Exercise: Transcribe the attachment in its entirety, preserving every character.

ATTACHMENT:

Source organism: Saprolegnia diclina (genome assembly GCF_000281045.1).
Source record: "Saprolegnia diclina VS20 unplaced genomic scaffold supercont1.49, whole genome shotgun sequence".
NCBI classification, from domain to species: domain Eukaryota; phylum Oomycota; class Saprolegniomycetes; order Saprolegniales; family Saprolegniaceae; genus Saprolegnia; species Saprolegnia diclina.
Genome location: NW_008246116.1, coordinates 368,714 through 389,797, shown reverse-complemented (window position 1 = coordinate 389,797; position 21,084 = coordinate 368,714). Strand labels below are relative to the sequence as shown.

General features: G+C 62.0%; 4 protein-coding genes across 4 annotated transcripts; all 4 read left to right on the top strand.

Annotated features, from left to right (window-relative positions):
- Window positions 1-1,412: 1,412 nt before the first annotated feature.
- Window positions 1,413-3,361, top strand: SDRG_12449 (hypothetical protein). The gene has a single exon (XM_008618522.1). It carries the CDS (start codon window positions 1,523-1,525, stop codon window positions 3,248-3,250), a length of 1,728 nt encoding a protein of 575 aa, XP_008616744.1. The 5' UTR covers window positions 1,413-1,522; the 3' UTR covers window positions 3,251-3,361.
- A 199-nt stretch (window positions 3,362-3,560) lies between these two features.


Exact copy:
Source organism: Saprolegnia diclina (genome assembly GCF_000281045.1).
Source record: "Saprolegnia diclina VS20 unplaced genomic scaffold supercont1.49, whole genome shotgun sequence".
NCBI classification, from domain to species: domain Eukaryota; phylum Oomycota; class Saprolegniomycetes; order Saprolegniales; family Saprolegniaceae; genus Saprolegnia; species Saprolegnia diclina.
Genome location: NW_008246116.1, coordinates 368,714 through 389,797, shown reverse-complemented (window position 1 = coordinate 389,797; position 21,084 = coordinate 368,714). Strand labels below are relative to the sequence as shown.

General features: G+C 62.0%; 4 protein-coding genes across 4 annotated transcripts; all 4 read left to right on the top strand.

Annotated features, from left to right (window-relative positions):
- Window positions 1-1,412: 1,412 nt before the first annotated feature.
- Window positions 1,413-3,361, top strand: SDRG_12449 (hypothetical protein). The gene has a single exon (XM_008618522.1). It carries the CDS (start codon window positions 1,523-1,525, stop codon window positions 3,248-3,250), a length of 1,728 nt encoding a protein of 575 aa, XP_008616744.1. The 5' UTR covers window positions 1,413-1,522; the 3' UTR covers window positions 3,251-3,361.
- A 199-nt stretch (window positions 3,362-3,560) lies between these two features.